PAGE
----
BBC Henry Wood Proms – the first night 2023 – Sibelius, Frolyak, Grieg and Britten

Let There be light
Piano Concerto in A minor Op. 16
Sibelius Snöfrid
Britten The Young Person’s Guide to the Orchestra, Op.34

Paul Lewis (piano)
Lesley Manville (narrator)

BBC Symphony Chorus
BBC Symphony Orchestra
BBC Singers
Dalia Stasevska

Reviewed by: Antony Hodgson

Reviewed: 14 July, 2023
Venue: Royal Albert Hall, London

Dalia Stasevska directed this interestingly programmed first night of the 2023 promenade concert season. She certainly deserved the opportunity – she was obliged to conduct the 2020 last night to an empty hall (due to Covid-19) and had expected to conduct the cancelled 2022 last night (due to the death of Queen Elizabeth II).

Finlandia was an ideal opening item for 2023.  Composed in 1899 and regarded as an anthem against oppression it strikes a particular chord with audiences in today’s troubled times. Here, performed in its choral version with its patriotic words, Stasevska, together with the BBC Symphony Orchestra, delivered the orchestral sections with the utmost power.   

Boldana Frolyak’s ‘Let there be light’ – a BBC commission receiving its world première – was a suitable item to follow Finlandia. Frolyak is a Ukrainian composer and ‘Let there be light’, reflecting emergence from oppression, must certainly have appealed to Dalia Stasevska who, though of Finnish nationality, was born in Ukraine.  This serious tone poem opens darkly and features imaginatively-scored episodes, some of them light and remote, others richly and fully scored.  Progress towards expected optimism is gradual – the only hint of it is at the start of the soft, mysterious coda – but it was not to be, and the music dies away quietly with spaced fragments from various instruments.  It seems that ‘Let there be light’ poses an unanswered question.

To end the first half of tonight’s prom, it was back to standard concert repertoire with Paul Lewis’s sympathetic interpretation of Grieg’s Piano Concerto. His considerable flexibility within a measured basic tempo made interesting listening, especially as Lewis is noted for his classically shaped renderings of earlier 19th century music, such as the Beethoven sonatas. The first movement cadenza was all the more dramatic because of this free approach – Lewis’s stressed staccato moments leading to a noble coda.  Excellent so far however applause between movements disturbed this performance. An unusually broad but extremely beautiful performance of the second movement followed and here mention must be made of the superb woodwind playing which enunciated the counter melody.  A powerful finale, virtuosic yet flexible, ended the concerto with grandeur.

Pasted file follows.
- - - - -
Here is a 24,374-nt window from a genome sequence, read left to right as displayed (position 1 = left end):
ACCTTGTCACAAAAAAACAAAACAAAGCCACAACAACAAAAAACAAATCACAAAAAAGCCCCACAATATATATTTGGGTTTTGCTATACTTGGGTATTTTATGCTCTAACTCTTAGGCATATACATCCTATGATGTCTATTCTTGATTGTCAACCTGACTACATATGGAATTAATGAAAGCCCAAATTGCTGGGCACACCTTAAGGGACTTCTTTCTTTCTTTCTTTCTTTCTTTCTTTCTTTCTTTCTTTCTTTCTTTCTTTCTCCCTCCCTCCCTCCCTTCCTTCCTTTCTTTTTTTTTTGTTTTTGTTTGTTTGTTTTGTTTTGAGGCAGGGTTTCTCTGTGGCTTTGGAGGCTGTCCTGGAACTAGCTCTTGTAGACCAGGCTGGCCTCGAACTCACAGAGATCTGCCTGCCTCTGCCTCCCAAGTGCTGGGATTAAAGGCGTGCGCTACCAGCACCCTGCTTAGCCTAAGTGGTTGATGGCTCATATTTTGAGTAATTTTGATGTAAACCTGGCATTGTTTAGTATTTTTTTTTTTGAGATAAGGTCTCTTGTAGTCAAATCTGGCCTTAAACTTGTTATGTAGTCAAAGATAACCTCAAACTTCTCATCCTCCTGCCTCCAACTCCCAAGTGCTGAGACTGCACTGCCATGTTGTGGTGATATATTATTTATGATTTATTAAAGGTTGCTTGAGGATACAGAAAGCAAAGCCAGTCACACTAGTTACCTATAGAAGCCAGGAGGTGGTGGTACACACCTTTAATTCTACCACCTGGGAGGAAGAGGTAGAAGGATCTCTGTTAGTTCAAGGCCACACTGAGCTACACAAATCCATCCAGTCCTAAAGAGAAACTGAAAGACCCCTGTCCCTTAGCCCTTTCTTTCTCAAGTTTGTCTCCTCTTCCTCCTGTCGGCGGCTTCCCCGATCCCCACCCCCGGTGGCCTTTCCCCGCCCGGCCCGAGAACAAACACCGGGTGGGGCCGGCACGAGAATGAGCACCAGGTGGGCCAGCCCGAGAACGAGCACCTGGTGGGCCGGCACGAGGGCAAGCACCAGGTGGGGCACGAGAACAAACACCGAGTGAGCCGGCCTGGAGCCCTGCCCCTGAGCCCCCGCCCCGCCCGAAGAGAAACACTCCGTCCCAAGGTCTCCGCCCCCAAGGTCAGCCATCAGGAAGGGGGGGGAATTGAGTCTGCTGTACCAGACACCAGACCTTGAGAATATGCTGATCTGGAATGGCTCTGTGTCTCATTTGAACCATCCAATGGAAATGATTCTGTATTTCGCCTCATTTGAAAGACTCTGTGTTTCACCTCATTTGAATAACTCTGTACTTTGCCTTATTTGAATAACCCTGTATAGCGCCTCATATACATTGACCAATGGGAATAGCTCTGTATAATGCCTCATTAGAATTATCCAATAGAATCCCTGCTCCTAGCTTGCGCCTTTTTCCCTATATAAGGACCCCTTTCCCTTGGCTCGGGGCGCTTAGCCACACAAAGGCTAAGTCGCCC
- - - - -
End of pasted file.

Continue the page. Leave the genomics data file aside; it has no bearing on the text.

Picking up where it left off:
Sibelius’s Snöfrid for narrator, mixed choir and orchestra was composed only one year after Finlandia and is a suitable companion since, in its way, it seeks freedom albeit mostly from threatening mythical Scandinavian creatures.  The human side is portrayed by the female narrator who is looking for a champion to take sword in hand to fight for freedom.  This is a powerful tone poem with extensive choral parts. The lightly scored central section incorporates the entire text, superbly and with absolute clarity here narrated by Lesley Manville.  Tonight. the extensive choral parts were sung in the original Swedish; however the narration was in an English translation.

The concert ended with Britten’s ‘Young Person’s Guide to the Orchestra’ – often a favourite item performed at the Last Night. This cleverly written piece, designed to show off every instrument in the orchestra, on this occasion confirmed the brilliance of each member of the superb BBC Symphony Orchestra.  Several highlights could be mentioned, though of particular note were the dazzling trumpets in their fiendishly difficult variation and the spectacular playing of the percussion – much applause followed as individually each section of the orchestra was brought to its feet.

This was an impressive start to the season with the resident orchestra playing at its very best.

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